This horse aint dead yet.  Why not apply the symbol for the origin of the dimension and a +/- tol to the location?  Forget datum features and PHYSICAL IDENT .

RE: 2 Single Segment FCF to make Rectangular Tolerance Zone?

Please don't take this thread there.  cry

Jim Sykes, P.Eng, GDTP-S
Profile Services  www.profileservices.ca
TecEase, Inc.  www.tec-ease.com

RE: 2 Single Segment FCF to make Rectangular Tolerance Zone?

The OP's illustration was primarily to show the 2 different approches the OP was considering to trying to show 'bi-directional' tolerance zone.

They were perfectly adequate for that purpose.  

Were they a complete engineering drawing fully complying to the standards, no.  However, when looking at illustrations on this site (as opposed to actual drawings/extracts of drawings) I wish we could treat them like figures in 14.5 and invoke paragraph 1.1.4. It even states "EXAMPLES ARE INCOMPLETE BY INTENT" in the top left.

For what the OP was asking about the second sketch was just plain wrong, it was trying to use terminology/symbology that means something completely different.  The GD&T 'format' issues of the zones being different sizes in the wrong order etc were completely irrelevant.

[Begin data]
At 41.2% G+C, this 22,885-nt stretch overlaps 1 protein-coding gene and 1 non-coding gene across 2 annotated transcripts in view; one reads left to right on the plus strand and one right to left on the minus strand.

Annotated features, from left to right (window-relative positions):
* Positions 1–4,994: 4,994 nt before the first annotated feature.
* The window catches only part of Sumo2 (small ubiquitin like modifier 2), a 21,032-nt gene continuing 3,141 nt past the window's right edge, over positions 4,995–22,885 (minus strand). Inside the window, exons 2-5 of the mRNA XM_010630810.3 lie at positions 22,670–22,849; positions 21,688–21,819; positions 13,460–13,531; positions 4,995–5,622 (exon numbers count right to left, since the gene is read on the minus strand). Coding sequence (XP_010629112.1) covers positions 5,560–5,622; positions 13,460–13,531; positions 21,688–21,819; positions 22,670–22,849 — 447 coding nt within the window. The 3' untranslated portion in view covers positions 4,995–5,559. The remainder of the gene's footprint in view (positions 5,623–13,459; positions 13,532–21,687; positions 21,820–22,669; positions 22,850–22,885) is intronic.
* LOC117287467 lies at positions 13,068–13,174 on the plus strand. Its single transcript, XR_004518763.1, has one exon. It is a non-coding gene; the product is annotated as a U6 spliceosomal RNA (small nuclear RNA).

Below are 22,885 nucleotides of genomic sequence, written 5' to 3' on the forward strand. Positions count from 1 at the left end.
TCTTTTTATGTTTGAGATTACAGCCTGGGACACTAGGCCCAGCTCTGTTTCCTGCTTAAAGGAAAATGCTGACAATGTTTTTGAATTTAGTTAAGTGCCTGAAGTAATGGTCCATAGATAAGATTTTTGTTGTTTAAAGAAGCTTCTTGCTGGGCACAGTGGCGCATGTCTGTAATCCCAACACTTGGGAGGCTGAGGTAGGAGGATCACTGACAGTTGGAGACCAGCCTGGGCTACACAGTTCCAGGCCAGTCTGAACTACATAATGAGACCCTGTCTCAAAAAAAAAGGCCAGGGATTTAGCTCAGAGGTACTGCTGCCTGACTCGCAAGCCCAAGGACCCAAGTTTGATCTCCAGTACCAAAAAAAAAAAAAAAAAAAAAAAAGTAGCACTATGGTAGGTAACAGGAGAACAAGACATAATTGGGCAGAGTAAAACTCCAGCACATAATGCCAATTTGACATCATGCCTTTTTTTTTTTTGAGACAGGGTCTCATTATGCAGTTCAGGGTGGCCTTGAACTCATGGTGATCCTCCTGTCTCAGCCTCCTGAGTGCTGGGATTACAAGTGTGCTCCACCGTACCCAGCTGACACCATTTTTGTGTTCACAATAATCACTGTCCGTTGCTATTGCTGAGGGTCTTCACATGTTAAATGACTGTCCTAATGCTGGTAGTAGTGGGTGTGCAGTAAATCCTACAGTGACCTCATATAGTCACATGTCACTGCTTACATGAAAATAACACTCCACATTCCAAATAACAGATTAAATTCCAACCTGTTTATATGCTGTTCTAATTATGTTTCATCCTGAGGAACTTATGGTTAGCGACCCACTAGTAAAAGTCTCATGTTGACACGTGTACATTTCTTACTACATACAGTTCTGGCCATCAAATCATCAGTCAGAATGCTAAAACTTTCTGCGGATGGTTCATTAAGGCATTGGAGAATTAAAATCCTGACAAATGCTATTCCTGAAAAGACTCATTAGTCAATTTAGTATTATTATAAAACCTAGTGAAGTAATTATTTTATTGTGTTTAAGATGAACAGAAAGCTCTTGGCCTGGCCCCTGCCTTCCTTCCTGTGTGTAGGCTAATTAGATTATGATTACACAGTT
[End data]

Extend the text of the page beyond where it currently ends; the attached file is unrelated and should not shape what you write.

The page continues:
deadhorsedeadhorsedeadhorse

KENAT,

Have you reminded yourself of FAQ731-376: Eng-Tips.com Forum Policies recently, or taken a look at posting policies: http://eng-tips.com/market.cfm?

RE: 2 Single Segment FCF to make Rectangular Tolerance Zone?

Kenat, The Y14.5 Section 1.1.4 clause would be a great suggestion to include in a list of etiquette for this forum.  Maybe that should be a new thread?

Jim Sykes, P.Eng, GDTP-S
Profile Services  www.profileservices.ca
TecEase, Inc.  www.tec-ease.com

RE: 2 Single Segment FCF to make Rectangular Tolerance Zone?

I've brought it up before and it's typically the same posters that violate it, I doubt that formalizing it in a forum specific 'rules of use' or similar would stop them.

However, I did have the same thought.

KENAT,

Have you reminded yourself of FAQ731-376: Eng-Tips.com Forum Policies recently, or taken a look at posting policies: http://eng-tips.com/market.cfm?

RE: 2 Single Segment FCF to make Rectangular Tolerance Zone?

KENAT,
I don't know if I understand your meaning when you say the GD&T format issues and things being in the wrong order are irrelevant. If I do understand your meaning correctly then are you saying that the appropriate response to the OP should have been a simple "No" with no further explanation and everyone else just move on to the next thread?

Stating "EXAMPLES ARE INCOMPLETE BY INTENT" is one thing and in that light, I wouldn't address issues of incompleteness. The tolerance values being out of order were not a matter of incompleteness, they were a matter of incorrectness and from reading the responses of other posters; some said the example was wrong but no one said why. I didn't want the OP to think that it would be okay to use single segment in that fashion for a different application. I guess it would be like a planar feature of size having a tolerance of +/-.005 and then applying a parallelism callout of .015 to one face relative to the other. That's not incomplete, it's incorrect and most people around here would point it out on a print that was submitted for our review even if it wasn't the subject of the post.